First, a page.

During previous visits to Stockholm, Elin has kept to herself, not partying but rather spending time with her family or going for a jog in a city park, says Johnny Axelsson, reporter for the Swedish celebrity Magazine Se & Hör, who has been following the Elin and Tiger saga. “Wild parties and late nights are not her style,” he says, describing Elin as “mature.”
Elin also has the option of staying with her mother, who resides in a castle, built by the Swedish King Johan the Third and said to be haunted by a man who was executed and walled in the castle basement hundreds of years ago, as well as by a maid who set fire to the castle in the 1700s.
“The castle is old and you can hear strange sounds at night. If it’s dark outside, your fantasies can take off,” Elin’s mother, Barbro Holmberg told a local paper. “My daughters think it’s scary to stay overnight.”
Still, Elin visited in spring and was spotted in her mother’s town of Gävle, according to Roger Wallenius, a reporter at local newspaper Gefle Dagblad. “She was taking a walk with her mother at Hemlingby, a beautiful recreation spot,” he says.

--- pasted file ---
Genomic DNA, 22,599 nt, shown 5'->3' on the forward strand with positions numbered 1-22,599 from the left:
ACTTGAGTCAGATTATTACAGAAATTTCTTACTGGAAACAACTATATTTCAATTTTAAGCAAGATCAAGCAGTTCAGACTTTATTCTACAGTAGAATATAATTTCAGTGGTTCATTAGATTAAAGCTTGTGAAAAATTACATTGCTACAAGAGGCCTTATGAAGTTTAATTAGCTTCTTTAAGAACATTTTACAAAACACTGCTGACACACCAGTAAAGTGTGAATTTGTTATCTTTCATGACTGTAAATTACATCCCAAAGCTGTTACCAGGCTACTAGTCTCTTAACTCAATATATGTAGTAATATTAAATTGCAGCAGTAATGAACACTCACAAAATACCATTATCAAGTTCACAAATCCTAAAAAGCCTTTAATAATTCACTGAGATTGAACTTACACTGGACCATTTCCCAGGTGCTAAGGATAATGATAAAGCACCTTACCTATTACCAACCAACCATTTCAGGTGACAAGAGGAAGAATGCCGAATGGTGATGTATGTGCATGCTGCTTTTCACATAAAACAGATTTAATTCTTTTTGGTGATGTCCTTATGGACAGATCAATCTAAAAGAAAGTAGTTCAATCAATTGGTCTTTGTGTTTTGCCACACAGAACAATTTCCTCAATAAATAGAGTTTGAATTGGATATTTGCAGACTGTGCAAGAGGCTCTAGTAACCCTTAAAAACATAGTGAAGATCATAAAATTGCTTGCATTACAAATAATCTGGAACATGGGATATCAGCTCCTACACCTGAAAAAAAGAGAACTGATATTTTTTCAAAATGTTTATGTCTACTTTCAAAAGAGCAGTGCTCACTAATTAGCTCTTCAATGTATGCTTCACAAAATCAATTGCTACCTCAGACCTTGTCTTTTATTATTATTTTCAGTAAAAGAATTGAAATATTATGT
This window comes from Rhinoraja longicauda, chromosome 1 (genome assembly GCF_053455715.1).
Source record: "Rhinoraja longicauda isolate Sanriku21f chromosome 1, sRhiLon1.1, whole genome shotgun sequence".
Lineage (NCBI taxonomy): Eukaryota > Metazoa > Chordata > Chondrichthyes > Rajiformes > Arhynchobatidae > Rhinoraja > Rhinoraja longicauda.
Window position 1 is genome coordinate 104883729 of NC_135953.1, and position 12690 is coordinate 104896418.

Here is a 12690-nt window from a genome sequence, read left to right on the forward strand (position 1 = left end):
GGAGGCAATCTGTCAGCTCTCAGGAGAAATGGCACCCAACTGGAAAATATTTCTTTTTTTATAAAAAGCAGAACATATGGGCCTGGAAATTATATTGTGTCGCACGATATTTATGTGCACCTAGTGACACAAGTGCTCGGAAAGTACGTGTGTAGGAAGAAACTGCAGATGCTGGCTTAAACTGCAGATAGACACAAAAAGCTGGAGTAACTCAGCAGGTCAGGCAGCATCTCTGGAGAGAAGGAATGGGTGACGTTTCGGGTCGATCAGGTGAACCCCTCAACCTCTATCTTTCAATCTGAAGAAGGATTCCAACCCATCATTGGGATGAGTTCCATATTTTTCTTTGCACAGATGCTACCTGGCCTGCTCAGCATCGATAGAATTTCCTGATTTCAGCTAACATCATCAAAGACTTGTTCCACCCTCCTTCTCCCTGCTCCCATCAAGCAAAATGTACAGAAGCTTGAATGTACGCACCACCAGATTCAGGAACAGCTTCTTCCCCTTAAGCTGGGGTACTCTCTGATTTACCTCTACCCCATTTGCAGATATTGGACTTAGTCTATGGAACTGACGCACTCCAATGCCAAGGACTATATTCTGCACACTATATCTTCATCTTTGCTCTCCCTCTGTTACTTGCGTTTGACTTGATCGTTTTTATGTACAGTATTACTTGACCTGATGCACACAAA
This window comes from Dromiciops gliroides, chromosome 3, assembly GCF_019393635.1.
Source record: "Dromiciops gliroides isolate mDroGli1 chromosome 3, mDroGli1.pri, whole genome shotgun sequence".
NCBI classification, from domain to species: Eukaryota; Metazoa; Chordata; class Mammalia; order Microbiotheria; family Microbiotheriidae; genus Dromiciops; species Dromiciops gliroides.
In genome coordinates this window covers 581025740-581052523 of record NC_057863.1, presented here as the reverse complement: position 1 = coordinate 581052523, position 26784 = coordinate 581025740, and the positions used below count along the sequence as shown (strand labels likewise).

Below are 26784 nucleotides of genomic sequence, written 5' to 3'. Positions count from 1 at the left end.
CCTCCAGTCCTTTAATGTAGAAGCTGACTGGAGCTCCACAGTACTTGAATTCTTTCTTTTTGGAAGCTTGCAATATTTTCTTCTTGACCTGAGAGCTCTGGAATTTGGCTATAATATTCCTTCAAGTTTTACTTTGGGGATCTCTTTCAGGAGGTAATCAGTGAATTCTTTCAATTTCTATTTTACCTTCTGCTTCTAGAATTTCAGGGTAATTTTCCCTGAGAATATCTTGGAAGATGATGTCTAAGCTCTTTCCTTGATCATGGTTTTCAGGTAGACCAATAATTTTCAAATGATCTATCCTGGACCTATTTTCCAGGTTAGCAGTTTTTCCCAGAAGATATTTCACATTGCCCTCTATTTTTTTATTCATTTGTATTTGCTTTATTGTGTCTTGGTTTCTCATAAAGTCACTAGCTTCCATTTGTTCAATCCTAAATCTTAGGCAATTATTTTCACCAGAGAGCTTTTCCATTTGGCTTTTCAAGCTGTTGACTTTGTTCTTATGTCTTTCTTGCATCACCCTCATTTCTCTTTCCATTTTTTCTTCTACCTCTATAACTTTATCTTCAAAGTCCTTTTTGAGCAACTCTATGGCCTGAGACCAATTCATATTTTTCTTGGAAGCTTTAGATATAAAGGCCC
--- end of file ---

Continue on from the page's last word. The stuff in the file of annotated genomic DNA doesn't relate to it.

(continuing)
Wherever Elin chooses to spend her time in Sweden, it’s clear she can count on support from friends and family.
“She seems to have a bunch of true, loyal friends,” says Axelsson. Her childhood friends, he adds, “have kept their mouth shut during the whole scandal.”
Axelsson also explains how Elin’s twin sister, Josefin Lönnborg, has helped her sister in her quest for privacy. Lönnborg, who works as a lawyer in London, has on several occasions posed as Elin, acting as a decoy to throw off the paparazzi.
“Wild parties and late nights are not her style.”
“The sisters have a very good relationship,” says Axelsson. “They’re great friends and always there for each other.”
The twin sisters grew up as children of privilege. Their mother is a Social Democratic politician and a former minister, who is now the governor of Gävleborg County. (The castle is her official residence.) Their father, Thomas Nordegren, is a storied journalist, who the KGB reportedly once tried to recruit when he was stationed overseas.